Great online panels: Tips and tricks

You don’t often hear someone say “I went to this awful panel and Susie Creamcheese was just great on it.”

That’s because bad panels are a bad experience for everyone.

This post is about looking great on a panel by making your fellow panelists look great.

What You Can Do In Advance

  1. Do some quick social media research on your fellow panelists. You don’t have to read every book or article they’ve written, but know what they write about, what they’ve written recently, and what their hot buttons are.
  2. Do some quick research on the topic(s) of the panel and make a list of five things that are new and unexpected. The idea here is that you will be able to add value to the discussion by bringing something new, and factual, to the discussion. Such as:
    1. An organization that has just formed to deal with one of the key issues.
    2. A tricky procedural issue that needs explaining
    3. An article by an authority outside the field that pertains to the in-field topic you are discussion

What You Can Do at the Start of the Panel

  1. Arrive early so there is time for introductions before the panel goes live. Make sure the name you have on your screen is the name you go by—not your gaming handle or the name of your sister-in-law whose laptop your borrowed.
  2. If the other panelists don’t know you, introduce yourself and give your credentials in two short sentences: “I’m Karen Anderson. I have a background in investigative reporting, worked at Apple for 6 years, and now write arts criticism and science fiction.” (It’s usually the case that no one had time to do their research. If you give them this information, they’ll know when to turn the discussion your way—without information, they’re likely to ignore you.)
  3. If you are asked to give an opening statement to the viewers, give an indication of the topics you’ve done research on: “I’ll be talking about a new organization that has just been formed to look at these issues; asking my fellow panelists to help me figure out a tricky procedural issue; and making a few remarks about this recent article by <outside authority> that pertains to our field.”

What You Can Do During the Panel

  1. Panels have personality. The energy ebbs and flows. There are some folks who always have something to say, and others who wait patiently for an opportunity to get a word in. There are some panelists who make canned speeches, some who like to interact, and others who see every statement as something they need to disagree with. Get a sense of your panel’s personality, and proceed accordingly.
  2. Think of the heart of the panel as being a ball. If you are someone who always has something to say, try to end your comments by tossing the ball to another panelist. “Rick, I saw you shaking your head when I advocated that new policy. What do you think?” If you are someone who waits patiently, you will have to reach out and snatch the ball out of the air. (For the audience, watching someone just sitting, waiting, is like watching the fly on a debate participant’s hair. It becomes a distraction.)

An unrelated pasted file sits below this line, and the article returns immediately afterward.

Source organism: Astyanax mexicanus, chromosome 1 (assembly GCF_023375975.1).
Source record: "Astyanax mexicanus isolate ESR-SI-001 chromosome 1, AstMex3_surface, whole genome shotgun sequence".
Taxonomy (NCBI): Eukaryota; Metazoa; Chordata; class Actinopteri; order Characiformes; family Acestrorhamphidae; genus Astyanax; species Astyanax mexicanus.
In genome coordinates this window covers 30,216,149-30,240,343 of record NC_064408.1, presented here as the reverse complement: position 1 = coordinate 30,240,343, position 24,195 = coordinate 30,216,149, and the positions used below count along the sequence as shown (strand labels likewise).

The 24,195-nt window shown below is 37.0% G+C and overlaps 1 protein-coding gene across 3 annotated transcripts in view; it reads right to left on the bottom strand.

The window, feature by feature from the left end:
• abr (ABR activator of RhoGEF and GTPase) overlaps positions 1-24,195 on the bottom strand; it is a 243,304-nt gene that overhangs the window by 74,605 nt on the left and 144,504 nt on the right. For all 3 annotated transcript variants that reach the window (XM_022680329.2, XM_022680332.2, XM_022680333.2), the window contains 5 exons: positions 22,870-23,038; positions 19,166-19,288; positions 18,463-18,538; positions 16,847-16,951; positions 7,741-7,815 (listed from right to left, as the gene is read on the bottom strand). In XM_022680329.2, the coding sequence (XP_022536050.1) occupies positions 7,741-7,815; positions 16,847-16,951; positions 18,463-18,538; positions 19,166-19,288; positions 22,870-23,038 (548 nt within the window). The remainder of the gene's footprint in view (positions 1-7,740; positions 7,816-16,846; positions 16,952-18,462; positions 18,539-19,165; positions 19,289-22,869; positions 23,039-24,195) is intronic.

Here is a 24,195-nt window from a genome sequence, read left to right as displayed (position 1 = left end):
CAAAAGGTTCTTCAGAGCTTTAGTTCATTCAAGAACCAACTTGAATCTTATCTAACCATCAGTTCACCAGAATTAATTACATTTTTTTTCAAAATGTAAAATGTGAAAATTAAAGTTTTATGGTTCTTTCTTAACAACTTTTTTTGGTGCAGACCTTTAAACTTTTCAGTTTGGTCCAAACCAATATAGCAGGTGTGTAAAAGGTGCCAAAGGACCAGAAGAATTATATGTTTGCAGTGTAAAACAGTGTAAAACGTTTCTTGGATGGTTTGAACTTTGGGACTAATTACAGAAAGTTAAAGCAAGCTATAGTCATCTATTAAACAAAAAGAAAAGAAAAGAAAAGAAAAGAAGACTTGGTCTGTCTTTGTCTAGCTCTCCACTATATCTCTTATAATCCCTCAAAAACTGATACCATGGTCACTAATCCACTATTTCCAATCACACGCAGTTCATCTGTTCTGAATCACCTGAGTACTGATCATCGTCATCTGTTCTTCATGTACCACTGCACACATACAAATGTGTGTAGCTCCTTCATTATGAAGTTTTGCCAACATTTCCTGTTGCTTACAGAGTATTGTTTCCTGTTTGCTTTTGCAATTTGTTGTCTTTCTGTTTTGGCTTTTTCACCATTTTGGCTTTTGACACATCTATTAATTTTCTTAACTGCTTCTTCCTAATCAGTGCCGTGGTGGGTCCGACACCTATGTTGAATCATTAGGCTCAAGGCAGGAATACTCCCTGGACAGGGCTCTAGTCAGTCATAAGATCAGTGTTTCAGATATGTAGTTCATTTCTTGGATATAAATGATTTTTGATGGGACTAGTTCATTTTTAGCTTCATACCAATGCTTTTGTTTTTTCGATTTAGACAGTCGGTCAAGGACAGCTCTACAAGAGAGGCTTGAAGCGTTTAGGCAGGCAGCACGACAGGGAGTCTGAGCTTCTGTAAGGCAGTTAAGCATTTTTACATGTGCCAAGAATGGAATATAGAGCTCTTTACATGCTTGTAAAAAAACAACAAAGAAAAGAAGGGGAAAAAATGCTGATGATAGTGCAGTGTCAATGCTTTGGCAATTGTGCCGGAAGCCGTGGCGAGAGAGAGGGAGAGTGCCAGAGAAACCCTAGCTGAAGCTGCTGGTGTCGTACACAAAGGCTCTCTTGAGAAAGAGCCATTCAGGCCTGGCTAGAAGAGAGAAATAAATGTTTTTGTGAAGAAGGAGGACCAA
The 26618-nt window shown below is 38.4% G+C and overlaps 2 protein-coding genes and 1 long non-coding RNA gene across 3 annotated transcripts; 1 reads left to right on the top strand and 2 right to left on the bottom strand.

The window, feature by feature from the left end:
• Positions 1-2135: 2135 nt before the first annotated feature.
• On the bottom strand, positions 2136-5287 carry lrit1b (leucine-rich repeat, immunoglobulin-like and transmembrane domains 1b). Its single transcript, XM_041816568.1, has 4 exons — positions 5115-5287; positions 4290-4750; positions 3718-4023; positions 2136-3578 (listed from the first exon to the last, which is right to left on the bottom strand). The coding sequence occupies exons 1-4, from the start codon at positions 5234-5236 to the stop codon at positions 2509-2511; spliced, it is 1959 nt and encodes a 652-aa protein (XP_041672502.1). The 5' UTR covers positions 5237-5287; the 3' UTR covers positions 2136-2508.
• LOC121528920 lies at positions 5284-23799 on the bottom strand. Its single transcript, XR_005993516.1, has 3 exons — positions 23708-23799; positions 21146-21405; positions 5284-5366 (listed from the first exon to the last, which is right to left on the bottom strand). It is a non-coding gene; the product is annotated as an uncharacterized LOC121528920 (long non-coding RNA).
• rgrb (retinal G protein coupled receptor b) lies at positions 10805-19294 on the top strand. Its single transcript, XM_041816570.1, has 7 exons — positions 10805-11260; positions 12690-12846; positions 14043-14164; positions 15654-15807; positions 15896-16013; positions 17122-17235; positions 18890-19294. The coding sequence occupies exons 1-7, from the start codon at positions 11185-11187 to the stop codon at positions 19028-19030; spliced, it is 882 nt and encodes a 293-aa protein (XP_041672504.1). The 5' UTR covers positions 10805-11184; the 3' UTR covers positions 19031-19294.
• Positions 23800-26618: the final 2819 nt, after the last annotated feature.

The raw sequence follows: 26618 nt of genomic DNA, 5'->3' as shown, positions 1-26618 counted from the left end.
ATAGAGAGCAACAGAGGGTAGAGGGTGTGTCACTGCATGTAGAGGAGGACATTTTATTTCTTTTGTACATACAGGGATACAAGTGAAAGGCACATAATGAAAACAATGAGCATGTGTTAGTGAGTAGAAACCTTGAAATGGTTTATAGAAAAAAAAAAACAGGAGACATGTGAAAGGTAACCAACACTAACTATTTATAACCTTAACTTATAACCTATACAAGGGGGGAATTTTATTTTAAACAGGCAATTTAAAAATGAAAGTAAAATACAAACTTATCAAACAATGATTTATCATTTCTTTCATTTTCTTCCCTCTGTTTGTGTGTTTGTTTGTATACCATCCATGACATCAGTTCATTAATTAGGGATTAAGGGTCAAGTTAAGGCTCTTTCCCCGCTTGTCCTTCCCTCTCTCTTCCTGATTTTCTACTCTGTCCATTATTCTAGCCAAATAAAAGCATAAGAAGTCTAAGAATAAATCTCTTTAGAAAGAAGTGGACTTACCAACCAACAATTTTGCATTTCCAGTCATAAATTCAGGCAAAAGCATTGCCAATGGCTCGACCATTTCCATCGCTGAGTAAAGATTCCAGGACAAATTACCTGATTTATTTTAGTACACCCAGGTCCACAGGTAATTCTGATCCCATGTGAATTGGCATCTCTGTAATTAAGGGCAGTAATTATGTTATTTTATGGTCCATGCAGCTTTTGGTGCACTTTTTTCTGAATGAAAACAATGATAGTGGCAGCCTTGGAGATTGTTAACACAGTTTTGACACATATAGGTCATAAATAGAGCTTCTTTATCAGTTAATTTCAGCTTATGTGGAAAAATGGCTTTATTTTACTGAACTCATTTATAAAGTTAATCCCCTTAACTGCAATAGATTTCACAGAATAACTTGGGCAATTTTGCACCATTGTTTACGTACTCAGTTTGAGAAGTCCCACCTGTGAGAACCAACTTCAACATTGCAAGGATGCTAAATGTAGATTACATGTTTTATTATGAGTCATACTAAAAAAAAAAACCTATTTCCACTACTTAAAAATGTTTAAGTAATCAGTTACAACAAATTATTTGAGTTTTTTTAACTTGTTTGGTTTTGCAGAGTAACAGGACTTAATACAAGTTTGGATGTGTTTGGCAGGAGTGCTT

3. If you find yourself on a panel where other panelists have strong, colorful opinions and you don’t, you can play a key role by steering these folks to questions that you and the audience would love to have answered. If one person is advocating a certain action, ask them (or–more fun–another panelist) a question such as: “I understand why you think that’s critical, but what are the specific steps we’d need to take to get there, and just who do you think would be leading that work?” You’ll look clever, and they’ll look clever as they answer. Everybody wins!
  4. If energy is ebbing, introduce one of the topics you researched in advance, give your opinion, and toss it to the other panelists. In most cases, they’ll leap on it. Be sure to put any relevant URLs or citations into the Chat panel.

What You Can Do at the End of the Panel

  1. Sum up. Think about what you’d say about the panel if you’d been in the audience and, if it’s reasonably positive, give the summary—plus your own twist on it. “It was great to hear someone with a background in our field explore some of the ramifications of these issues. I hadn’t known about the research Sarah mentioned, and it’s definitely something I’m going to look up.”
  2. Thank other panelists and the organizers—it’s fine to take a sentence or two to blurb the organizers and any group or publication they represent.

But, Wait, What About Promoting Me?

By being a good panelist, you have promoted yourself. The audience wanted a great panel, not five minutes of you reciting your resume or waving your latest book around. Trust me on that. If you did a good job, they’ll find you online.

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